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Create public funding system for UISG elections

BY DI EDITORIAL BOARD | FEBRUARY 20, 2013 5:00 AM

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The University of Iowa Student Government’s election season kicked off Monday night with an informational meeting for undergraduates interested in pursuing in legislative or executive office for the 2013-14 school year.

Prospective members of UISG were introduced to an updated set of rules governing student elections; the election bylaws were tweaked last spring to better regulate candidate interaction with students in light of the adoption of online voting. Beginning with this April’s election, candidates may no longer provide students with electronic devices on which to vote or campaign in campus computer labs.

These changes are nice, but they neglect the most glaring problem with UISG’s election rules: They clearly favor candidates with lots of money to spend on a campaign. We support the establishment of a public funding system for UISG’s presidential elections.

As it stands, candidates for UISG president can spend up to $3,000 during the campaign to promote their ticket and two at-large senate candidates. Senate candidates are limited to $300 spending per campaign.

All campaign spending and “in kind” campaign donations are subject to strict reporting requirements and are subject to scrutiny by the Student Election Board commissioner, but all of this spending is out-of-pocket. There is no mechanism by which candidates can receive “public” campaign funds from student government.

In other words, candidates or sets of candidates without an adequate pot of money need not apply.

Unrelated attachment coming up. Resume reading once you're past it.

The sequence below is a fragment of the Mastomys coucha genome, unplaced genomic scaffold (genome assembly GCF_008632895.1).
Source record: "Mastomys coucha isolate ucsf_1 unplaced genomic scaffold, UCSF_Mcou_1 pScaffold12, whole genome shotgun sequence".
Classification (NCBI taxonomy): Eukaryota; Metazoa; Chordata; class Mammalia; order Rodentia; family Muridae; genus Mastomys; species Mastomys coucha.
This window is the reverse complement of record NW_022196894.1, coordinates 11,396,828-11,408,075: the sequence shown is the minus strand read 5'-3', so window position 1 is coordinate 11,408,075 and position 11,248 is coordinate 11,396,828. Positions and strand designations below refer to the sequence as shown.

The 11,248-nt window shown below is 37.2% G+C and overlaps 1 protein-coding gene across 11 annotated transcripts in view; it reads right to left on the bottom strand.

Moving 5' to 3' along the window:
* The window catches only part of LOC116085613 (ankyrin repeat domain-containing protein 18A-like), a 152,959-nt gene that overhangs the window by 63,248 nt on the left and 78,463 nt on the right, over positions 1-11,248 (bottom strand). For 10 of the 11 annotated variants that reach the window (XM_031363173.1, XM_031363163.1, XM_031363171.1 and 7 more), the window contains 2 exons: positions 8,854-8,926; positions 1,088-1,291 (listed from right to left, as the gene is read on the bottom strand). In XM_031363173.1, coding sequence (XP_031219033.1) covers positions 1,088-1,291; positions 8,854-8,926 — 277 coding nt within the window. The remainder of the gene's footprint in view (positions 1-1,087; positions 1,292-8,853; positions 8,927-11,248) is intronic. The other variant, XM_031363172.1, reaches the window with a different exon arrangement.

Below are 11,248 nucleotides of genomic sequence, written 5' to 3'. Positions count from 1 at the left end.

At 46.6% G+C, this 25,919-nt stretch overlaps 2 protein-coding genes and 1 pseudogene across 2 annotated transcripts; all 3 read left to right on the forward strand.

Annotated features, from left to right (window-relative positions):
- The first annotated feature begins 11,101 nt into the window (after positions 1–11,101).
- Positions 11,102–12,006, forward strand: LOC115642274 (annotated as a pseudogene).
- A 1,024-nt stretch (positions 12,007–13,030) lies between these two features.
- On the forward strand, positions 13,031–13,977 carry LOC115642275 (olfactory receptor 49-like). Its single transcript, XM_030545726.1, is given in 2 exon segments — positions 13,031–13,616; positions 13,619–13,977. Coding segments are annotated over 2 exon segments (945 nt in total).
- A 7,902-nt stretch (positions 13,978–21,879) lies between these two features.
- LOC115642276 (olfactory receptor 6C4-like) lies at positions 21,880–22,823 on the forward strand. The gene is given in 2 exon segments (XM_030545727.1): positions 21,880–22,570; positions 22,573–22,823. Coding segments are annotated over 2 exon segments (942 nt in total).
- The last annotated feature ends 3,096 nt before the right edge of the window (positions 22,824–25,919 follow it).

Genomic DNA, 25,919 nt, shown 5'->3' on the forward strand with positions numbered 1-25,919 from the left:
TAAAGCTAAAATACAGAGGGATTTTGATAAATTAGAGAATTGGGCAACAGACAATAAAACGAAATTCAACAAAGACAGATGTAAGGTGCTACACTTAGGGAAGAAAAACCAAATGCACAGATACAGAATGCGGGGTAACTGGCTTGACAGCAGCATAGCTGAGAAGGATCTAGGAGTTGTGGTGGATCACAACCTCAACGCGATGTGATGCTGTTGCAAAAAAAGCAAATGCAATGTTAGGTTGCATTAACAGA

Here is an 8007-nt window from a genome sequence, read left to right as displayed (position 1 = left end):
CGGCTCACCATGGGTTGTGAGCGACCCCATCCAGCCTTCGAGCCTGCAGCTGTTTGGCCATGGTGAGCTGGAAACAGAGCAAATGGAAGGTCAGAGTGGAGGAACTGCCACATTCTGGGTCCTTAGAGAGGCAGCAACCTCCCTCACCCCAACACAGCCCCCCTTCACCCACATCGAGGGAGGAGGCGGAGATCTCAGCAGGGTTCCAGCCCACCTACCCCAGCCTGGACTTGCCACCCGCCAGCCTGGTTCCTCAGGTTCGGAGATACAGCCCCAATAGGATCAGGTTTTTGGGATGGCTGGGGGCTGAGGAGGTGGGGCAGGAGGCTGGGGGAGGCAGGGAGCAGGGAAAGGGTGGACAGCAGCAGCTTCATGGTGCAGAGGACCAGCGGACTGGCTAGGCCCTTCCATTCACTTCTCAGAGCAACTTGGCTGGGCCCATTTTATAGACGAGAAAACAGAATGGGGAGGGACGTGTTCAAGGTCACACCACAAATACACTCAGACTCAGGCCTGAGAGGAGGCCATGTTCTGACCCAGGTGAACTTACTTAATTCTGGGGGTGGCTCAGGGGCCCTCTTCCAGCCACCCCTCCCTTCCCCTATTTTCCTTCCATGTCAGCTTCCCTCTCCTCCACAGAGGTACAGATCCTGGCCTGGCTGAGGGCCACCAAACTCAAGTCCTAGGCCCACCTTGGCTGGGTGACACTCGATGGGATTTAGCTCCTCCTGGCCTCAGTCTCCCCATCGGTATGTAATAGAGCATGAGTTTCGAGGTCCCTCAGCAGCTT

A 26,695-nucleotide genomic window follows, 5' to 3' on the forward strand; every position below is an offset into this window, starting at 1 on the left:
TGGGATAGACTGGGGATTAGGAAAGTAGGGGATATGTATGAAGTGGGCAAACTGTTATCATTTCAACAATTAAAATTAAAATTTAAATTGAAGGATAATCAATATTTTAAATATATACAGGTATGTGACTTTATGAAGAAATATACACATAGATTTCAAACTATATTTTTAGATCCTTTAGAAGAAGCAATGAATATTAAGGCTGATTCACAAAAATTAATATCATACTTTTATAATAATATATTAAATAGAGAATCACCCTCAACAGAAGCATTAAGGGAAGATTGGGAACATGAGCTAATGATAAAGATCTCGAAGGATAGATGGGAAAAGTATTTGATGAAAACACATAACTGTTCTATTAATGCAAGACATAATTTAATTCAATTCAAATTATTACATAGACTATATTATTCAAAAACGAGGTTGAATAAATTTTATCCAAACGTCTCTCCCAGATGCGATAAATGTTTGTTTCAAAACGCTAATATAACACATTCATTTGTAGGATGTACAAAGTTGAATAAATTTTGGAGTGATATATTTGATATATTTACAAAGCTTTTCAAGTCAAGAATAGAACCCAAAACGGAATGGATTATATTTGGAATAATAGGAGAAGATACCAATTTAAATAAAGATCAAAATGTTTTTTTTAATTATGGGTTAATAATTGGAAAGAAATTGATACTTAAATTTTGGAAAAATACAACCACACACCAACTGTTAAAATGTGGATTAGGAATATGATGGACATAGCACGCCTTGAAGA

UI student Sunny Kothari, who ran unsuccessfully for UISG president last spring, said that the investment required to run such a campaign is “clearly daunting.”

“The system is unfortunately set up to reward the individuals who advertise the most, just like any other campaign,” Kothari said. “And in any year with a competitive election, all parties put in the maximum amount of time, effort, and money to be elected.”

Kothari and his running mate, Nick Rolston, used personal savings to finance their shot at executive office.

Given the extraordinarily high cost of a competitive campaign, it is not surprising that 2012’s race was the first contested election for UISG president in three years. So far this year, only one presidential candidate — current Speaker of the Senate Aaron Horsfield — has emerged.

Current Student Elections Board Commissioner Peter Chalik said that there is no system of public financing in place because of the high cost and logistical difficulty of such an initiative. Both are certainly valid concerns.

To hold down the costs of a public financing system, we suggest that all candidates for president and the Senate alike be on the hook for the first $300 of campaign spending. Because senators are not allowed to spend more than $300 per campaign, they would not be eligible for public funding.

Any presidential campaign spending beyond $300 up to the maximum $3,000 would be subsidized by student government. Obviously, such a measure would require a cap on the number of presidential candidates eligible to participate in the general election to keep spending low.

A relatively low-cost program could make a big difference. Even if $10,000 were set aside every year to fund UISG elections, the program would consume just over 2 percent of UISG’s annual organizational budget and initiatives fund, which amounted to $450,470.59 in fiscal 2013. Any unused funds could be rolled into next year’s election fund.

These new rules would certainly require a stronger student-elections watchdog to ensure that public funds are being spent properly, but the total costs of public funding are far outweighed by the benefits of more competitive, more inclusive elections.

It’s time to open up UISG elections.


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